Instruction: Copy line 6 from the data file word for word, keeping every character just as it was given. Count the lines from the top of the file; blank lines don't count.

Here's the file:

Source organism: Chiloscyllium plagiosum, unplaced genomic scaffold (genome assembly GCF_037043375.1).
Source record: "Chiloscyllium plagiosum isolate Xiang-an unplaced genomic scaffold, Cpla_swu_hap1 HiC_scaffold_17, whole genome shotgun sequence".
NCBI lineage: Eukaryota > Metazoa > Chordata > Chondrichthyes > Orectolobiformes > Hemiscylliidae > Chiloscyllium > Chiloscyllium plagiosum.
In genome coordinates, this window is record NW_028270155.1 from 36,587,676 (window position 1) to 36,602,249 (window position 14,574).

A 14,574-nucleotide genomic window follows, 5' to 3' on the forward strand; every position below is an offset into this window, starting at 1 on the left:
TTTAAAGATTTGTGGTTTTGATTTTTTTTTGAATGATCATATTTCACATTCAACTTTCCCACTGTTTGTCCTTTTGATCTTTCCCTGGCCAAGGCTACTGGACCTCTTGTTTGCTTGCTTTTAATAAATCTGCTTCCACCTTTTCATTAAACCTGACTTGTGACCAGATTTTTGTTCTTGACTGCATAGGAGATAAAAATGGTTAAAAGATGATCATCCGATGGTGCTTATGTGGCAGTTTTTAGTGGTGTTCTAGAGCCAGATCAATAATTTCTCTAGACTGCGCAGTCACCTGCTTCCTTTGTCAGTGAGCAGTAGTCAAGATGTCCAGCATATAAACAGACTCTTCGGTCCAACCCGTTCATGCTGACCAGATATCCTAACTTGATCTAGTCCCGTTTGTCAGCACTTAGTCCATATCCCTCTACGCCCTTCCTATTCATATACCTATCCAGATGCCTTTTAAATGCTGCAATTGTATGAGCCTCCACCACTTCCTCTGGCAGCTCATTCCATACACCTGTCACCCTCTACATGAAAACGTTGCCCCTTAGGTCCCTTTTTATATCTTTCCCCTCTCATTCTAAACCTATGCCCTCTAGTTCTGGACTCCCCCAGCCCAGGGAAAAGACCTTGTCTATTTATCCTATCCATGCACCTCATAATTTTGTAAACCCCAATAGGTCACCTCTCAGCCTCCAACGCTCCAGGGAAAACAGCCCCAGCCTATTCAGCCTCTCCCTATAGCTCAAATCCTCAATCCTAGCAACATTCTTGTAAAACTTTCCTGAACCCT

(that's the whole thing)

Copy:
TTTAAAGATTTGTGGTTTTGATTTTTTTTTGAATGATCATATTTCACATTCAACTTTCCCACTGTTTGTCCTTTTGATCTTTCCCTGGCCAAGGCTACTGGACCTCTTGTTTGCTTGCTTTTAATAAATCTGCTTCCACCTTTTCATTAAACCTGACTTGTGACCAGATTTTTGTTCTTGACTGCATAGGAGATAAAAATGGTTAAAAGATGATCATCCGATGGTGCTTATGTGGCAGTTTTTAGTGGTGTTCTAGAGCCAGATCAATAATTTCTCTAGACTGCGCAGTCACCTGCTTCCTTTGTCAGTGAGCAGTAGTCAAGATGTCCAGCATATAAACAGACTCTTCGGTCCAACCCGTTCATGCTGACCAGATATCCTAACTTGATCTAGTCCCGTTTGTCAGCACTTAGTCCATATCCCTCTACGCCCTTCCTATTCATATACCTATCCAGATGCCTTTTAAATGCTGCAATTGTATGAGCCTCCACCACTTCCTCTGGCAGCTCATTCCATACACCTGTCACCCTCTACATGAAAACGTTGCCCCTTAGGTCCCTTTTTATATCTTTCCCCTCTCATTCTAAACCTATGCCCTCTAGTTCTGGACTCCCCCAGCCCAGGGAAAAGACCTTGTCTATTTATCCTATCCATGCACCTCATAATTTTGTAAACCCCAATAGGTCACCTCTCAGCCTCCAACGCTCCAGGGAAAACAGCCCCAGCCTATTCAGCCTCTCCCTATAGCTCAAATCCTCAATCCTAGCAACATTCTTGTAAAACTTTCCTGAACCCT